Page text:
Claimed capacity: 32 liters.
Quick take: A business traveler’s friend, with exceptional organization and comfort.

Read my full review of the Thule Crossover Backpack 32L.

Pacsafe Vibe 28L Anti-Theft Backpack

Pacsafe Vibe 28L Anti-Theft Backpack

Photos: Michael Frank and Mark Miller Photos: Michael Frank and Mark Miller

Price: $149.95
Where to buy: Pacsafe.com; Amazon
Specs: 18.5 x 12.2 x 8.3 inches; 2.25 pounds
Claimed Capacity: 28 liters
Quick take: Loads of anti-theft protections—but could be better organized and easier to heft.

Read my full review of the Pacsafe Vibe 28L Anti-Theft Backpack.

Away, The Backpack

Away, The Backpack

Photos: Michael Frank and Mark Miller Photos: Michael Frank and Mark Miller

Price: $165
Where to buy: Away.com
Specs: 12.4 x 7.2 x 17.5 inches; 2.57 pounds
Claimed capacity: 25.5 liters.
Quick take: An ideal commuter tote—and a decent choice for lighter travel demands.

Read my full review of Away, The Backpack.

AmazonBasics Carry-On Travel Backpack

Amazon Basics Carry-On Travel Backpack

Photos: Michael Frank and Mark Miller Photos: Michael Frank and Mark Miller

Price: $53.83
Where to buy: Amazon
Specs: 21.5 x 15.75 x 8.25 inches; 3.83 pounds
Claimed capacity: N/A.
Quick take: It has all the design elan of a Soviet housing block. But it’s very affordable and certainly sizable. (Don’t pack it too full or it may not fit under the seat.) 

Read my full review of the AmazonBasics Carry-On Travel Backpack.

Tumi Essential Backpack Alpha Bravo

TUMI, Essential Backpack ALPHA BRAVO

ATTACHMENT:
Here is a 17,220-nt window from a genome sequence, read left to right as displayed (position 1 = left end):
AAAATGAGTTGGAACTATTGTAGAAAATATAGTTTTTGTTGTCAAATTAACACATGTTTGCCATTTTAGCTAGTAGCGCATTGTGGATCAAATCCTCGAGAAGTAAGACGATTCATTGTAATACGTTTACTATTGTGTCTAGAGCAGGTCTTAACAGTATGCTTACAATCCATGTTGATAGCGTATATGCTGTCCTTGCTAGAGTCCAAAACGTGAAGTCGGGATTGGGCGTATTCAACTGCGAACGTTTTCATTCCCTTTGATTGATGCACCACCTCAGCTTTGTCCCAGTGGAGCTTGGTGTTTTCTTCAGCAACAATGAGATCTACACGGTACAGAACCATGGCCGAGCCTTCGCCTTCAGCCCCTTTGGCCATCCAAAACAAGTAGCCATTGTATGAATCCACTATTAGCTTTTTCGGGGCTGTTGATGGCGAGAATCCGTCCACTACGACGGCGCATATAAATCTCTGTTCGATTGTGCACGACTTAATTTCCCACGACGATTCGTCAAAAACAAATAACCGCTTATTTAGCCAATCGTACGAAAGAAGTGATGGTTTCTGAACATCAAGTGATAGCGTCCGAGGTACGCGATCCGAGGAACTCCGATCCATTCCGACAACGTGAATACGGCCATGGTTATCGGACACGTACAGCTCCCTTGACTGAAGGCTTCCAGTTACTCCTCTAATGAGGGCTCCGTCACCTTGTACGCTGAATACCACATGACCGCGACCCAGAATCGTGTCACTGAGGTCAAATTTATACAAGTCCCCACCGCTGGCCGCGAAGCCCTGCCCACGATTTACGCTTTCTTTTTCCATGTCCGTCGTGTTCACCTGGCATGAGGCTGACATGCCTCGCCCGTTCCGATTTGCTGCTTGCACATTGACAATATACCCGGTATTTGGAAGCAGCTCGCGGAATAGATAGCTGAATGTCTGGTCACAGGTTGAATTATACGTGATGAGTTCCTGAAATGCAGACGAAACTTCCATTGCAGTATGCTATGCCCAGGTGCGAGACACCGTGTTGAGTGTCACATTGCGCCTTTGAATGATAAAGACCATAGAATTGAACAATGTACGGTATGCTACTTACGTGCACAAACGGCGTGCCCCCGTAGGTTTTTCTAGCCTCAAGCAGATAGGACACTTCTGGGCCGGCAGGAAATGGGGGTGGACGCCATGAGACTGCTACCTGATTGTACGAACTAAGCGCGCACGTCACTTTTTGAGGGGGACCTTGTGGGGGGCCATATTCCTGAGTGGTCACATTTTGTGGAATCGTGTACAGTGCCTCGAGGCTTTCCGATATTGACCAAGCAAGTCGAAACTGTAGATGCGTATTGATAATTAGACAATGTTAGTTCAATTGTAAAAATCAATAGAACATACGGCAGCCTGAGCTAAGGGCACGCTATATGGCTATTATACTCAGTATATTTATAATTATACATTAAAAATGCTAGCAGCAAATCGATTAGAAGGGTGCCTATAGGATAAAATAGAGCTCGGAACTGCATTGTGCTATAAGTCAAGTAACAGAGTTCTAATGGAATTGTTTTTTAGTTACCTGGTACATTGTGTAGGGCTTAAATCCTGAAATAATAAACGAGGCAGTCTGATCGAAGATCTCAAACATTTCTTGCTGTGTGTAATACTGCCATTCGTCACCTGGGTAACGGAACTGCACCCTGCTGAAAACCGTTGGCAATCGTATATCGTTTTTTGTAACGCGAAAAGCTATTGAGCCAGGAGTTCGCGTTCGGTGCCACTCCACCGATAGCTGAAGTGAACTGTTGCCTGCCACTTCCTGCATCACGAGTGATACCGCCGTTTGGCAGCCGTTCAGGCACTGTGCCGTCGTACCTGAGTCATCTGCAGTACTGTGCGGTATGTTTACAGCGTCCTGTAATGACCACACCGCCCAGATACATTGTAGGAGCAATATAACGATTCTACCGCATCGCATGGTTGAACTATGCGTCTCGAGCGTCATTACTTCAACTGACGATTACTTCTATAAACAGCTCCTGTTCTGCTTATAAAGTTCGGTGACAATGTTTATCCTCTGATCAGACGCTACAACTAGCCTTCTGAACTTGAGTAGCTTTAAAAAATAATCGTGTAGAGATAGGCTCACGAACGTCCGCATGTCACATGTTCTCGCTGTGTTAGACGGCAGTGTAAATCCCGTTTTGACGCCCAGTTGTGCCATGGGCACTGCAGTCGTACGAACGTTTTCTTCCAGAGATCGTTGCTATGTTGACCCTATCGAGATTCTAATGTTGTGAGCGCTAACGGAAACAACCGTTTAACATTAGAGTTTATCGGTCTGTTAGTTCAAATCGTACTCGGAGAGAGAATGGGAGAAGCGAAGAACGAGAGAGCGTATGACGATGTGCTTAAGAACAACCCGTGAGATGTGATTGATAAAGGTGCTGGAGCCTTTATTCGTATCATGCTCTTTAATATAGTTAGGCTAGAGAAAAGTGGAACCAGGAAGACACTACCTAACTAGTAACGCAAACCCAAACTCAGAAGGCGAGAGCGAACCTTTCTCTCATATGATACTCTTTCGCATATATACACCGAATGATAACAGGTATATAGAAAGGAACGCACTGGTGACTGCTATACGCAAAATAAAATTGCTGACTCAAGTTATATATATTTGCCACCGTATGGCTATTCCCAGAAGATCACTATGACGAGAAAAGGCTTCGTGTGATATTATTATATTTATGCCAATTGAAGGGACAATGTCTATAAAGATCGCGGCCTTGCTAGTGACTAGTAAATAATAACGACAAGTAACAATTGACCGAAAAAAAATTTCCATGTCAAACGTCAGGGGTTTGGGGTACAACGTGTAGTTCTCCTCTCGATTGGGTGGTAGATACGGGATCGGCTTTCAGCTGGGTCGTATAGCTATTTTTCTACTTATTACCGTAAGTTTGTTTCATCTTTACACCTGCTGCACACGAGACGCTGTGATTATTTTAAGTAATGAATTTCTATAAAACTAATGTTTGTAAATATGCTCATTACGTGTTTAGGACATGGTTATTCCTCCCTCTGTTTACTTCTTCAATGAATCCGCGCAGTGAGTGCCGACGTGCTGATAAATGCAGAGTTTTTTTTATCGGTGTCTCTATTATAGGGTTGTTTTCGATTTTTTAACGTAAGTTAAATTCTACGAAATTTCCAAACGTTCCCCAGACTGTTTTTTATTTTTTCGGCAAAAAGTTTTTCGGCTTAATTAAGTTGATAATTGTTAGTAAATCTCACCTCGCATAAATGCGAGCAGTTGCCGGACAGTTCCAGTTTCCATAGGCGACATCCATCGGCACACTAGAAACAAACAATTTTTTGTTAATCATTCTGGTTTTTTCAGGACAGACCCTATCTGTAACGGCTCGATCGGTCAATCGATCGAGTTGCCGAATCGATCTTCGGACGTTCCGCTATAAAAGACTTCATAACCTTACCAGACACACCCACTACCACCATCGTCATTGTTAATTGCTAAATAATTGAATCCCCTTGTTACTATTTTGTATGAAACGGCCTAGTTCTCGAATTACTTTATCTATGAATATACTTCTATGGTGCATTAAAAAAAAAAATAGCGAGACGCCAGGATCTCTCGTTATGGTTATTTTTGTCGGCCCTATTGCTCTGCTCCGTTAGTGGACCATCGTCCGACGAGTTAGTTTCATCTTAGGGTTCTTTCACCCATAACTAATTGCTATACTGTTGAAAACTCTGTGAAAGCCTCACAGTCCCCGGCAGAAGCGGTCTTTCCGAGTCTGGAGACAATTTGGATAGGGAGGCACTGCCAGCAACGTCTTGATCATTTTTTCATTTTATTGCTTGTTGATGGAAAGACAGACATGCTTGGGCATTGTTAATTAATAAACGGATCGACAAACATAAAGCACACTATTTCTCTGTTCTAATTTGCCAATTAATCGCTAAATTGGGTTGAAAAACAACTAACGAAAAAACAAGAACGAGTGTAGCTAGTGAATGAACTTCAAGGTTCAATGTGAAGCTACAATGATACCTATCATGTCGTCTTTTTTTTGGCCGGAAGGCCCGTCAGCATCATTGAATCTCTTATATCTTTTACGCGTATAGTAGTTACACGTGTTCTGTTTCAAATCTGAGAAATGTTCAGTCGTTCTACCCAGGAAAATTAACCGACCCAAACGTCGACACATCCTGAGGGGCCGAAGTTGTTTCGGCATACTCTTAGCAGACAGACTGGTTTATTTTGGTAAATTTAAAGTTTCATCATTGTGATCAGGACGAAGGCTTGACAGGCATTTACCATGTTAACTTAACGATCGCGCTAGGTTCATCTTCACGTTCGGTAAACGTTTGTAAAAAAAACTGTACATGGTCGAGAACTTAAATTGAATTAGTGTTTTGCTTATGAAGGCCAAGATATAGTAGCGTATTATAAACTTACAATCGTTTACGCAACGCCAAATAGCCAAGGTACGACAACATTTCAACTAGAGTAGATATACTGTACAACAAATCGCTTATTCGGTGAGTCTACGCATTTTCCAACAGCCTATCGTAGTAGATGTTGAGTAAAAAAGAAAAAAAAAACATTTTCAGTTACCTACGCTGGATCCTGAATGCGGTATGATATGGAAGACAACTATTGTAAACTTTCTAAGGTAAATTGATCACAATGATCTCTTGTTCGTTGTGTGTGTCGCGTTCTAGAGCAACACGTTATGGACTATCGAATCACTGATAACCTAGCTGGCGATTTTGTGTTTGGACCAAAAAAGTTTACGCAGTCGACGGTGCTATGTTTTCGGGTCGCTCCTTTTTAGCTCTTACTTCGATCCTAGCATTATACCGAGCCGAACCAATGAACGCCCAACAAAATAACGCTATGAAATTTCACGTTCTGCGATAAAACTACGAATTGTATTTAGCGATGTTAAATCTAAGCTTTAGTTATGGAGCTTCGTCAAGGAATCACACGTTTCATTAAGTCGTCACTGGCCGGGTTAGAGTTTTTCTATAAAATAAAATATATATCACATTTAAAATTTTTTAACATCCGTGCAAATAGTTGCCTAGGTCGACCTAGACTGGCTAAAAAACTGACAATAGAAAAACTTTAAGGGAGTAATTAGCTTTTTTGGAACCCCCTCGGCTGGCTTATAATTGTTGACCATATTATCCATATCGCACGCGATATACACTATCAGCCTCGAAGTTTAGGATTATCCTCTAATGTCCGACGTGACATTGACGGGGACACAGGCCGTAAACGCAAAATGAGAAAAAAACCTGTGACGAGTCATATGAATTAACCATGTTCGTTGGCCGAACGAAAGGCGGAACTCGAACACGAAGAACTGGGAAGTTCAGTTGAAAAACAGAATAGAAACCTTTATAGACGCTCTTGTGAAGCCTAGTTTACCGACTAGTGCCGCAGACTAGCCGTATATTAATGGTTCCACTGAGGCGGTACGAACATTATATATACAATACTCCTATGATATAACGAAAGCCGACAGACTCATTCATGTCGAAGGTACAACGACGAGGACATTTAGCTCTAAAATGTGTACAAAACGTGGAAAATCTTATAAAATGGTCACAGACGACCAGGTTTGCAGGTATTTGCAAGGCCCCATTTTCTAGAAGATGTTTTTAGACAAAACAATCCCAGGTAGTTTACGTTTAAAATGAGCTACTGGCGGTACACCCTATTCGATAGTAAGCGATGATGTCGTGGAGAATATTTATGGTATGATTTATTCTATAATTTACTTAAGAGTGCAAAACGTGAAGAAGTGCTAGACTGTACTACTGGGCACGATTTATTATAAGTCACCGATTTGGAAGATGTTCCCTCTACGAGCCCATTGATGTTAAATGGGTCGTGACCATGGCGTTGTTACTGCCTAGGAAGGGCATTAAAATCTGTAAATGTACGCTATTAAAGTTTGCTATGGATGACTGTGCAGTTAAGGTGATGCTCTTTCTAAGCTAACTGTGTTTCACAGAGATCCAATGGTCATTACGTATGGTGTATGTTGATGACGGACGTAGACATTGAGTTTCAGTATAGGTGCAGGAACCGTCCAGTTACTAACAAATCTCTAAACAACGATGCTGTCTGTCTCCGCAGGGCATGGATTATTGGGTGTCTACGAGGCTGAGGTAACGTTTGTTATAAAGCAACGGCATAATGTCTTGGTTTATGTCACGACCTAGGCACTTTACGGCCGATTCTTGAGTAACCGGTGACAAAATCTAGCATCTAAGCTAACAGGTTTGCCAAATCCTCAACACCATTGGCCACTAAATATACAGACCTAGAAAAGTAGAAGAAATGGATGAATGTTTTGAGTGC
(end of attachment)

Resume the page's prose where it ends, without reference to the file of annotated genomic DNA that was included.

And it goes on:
Photos: Michael Frank and Mark Miller Photos: Michael Frank and Mark Miller

Price: $295
Where to buy: Amazon, ABT Electronics, Best Buy, Tumi
Specs: 17 x 11 x 5.5 inches; 2.31 pounds
Claimed capacity: 12.9 liters.
Quick take: A decent but expensive choice more suited to commuters than travelers. 

Read my full review of the Tumi Essential Backpack Alpha Bravo.

The Process: How I Evaluated These Packs

Because these bags are meant to sneak aboard an airliner as your personal item, my editors and I felt it was important to check their “stowability” in a typical underseat area. The thing is, unlike with carry-on bags meant to fit in an overhead compartment, there is no standard measurement for the space under coach airline seats. It varies from airline to airline, as well as from plane to plane within an airline’s fleet.

Michael Frank ready to travel wearing the Patagonia backpack against a yellow wall.
Have backpack, will travel: The author modeling the Patagonia Black Hole Mini MLC.

Photo: Michael Frank and Mark Miller Photo: Michael Frank and Mark Miller

But we needed something, so we used United’s regulations, which permit a maximum of 9x10x17 inches, and built a plywood box to those dimensions. We also thought it was important to simulate the in-flight experiences of fitting the bags beneath the seats and removing them, propping them in a lap, retrieving contents, and stowing them again. So we also fashioned a wooden facsimile of a seatback using the pitch measurements from this diagram on the FAA website that an FAA spokesperson confirmed is representative of the coach seating configuration on many planes. The rough average is about 30 to 32 inches between seats when measured from the top of one seatback to the top of the next (which is how the airlines measure such things). This can amount to as little as a meager 2 inches or so of kneeroom depending on how long your legs are.